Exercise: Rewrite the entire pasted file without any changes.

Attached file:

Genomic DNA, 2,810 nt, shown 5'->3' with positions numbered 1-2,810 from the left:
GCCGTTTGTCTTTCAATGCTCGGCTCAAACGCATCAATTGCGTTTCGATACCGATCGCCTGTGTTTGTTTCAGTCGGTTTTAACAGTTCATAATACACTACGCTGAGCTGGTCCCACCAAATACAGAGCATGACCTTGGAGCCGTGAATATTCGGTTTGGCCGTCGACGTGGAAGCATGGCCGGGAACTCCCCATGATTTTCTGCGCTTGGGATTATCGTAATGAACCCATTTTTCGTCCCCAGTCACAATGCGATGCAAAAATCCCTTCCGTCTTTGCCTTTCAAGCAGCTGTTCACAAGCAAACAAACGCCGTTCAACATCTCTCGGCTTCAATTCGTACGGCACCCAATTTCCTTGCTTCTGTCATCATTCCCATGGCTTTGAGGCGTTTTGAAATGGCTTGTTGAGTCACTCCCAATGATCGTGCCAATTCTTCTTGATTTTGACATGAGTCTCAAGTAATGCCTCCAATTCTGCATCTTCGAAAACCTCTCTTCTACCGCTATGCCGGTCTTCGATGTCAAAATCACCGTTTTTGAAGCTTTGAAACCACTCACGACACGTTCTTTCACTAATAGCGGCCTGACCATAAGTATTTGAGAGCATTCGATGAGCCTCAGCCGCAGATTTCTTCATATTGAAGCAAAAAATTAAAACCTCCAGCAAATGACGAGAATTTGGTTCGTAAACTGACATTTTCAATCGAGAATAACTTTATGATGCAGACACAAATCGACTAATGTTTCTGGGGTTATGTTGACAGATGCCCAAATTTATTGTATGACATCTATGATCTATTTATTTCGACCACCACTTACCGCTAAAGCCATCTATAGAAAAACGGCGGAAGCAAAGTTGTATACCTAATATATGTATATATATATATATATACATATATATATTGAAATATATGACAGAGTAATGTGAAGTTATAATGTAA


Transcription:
Genomic DNA, 2,810 nt, shown 5'->3' with positions numbered 1-2,810 from the left:
GCCGTTTGTCTTTCAATGCTCGGCTCAAACGCATCAATTGCGTTTCGATACCGATCGCCTGTGTTTGTTTCAGTCGGTTTTAACAGTTCATAATACACTACGCTGAGCTGGTCCCACCAAATACAGAGCATGACCTTGGAGCCGTGAATATTCGGTTTGGCCGTCGACGTGGAAGCATGGCCGGGAACTCCCCATGATTTTCTGCGCTTGGGATTATCGTAATGAACCCATTTTTCGTCCCCAGTCACAATGCGATGCAAAAATCCCTTCCGTCTTTGCCTTTCAAGCAGCTGTTCACAAGCAAACAAACGCCGTTCAACATCTCTCGGCTTCAATTCGTACGGCACCCAATTTCCTTGCTTCTGTCATCATTCCCATGGCTTTGAGGCGTTTTGAAATGGCTTGTTGAGTCACTCCCAATGATCGTGCCAATTCTTCTTGATTTTGACATGAGTCTCAAGTAATGCCTCCAATTCTGCATCTTCGAAAACCTCTCTTCTACCGCTATGCCGGTCTTCGATGTCAAAATCACCGTTTTTGAAGCTTTGAAACCACTCACGACACGTTCTTTCACTAATAGCGGCCTGACCATAAGTATTTGAGAGCATTCGATGAGCCTCAGCCGCAGATTTCTTCATATTGAAGCAAAAAATTAAAACCTCCAGCAAATGACGAGAATTTGGTTCGTAAACTGACATTTTCAATCGAGAATAACTTTATGATGCAGACACAAATCGACTAATGTTTCTGGGGTTATGTTGACAGATGCCCAAATTTATTGTATGACATCTATGATCTATTTATTTCGACCACCACTTACCGCTAAAGCCATCTATAGAAAAACGGCGGAAGCAAAGTTGTATACCTAATATATGTATATATATATATATATACATATATATATTGAAATATATGACAGAGTAATGTGAAGTTATAATGTAA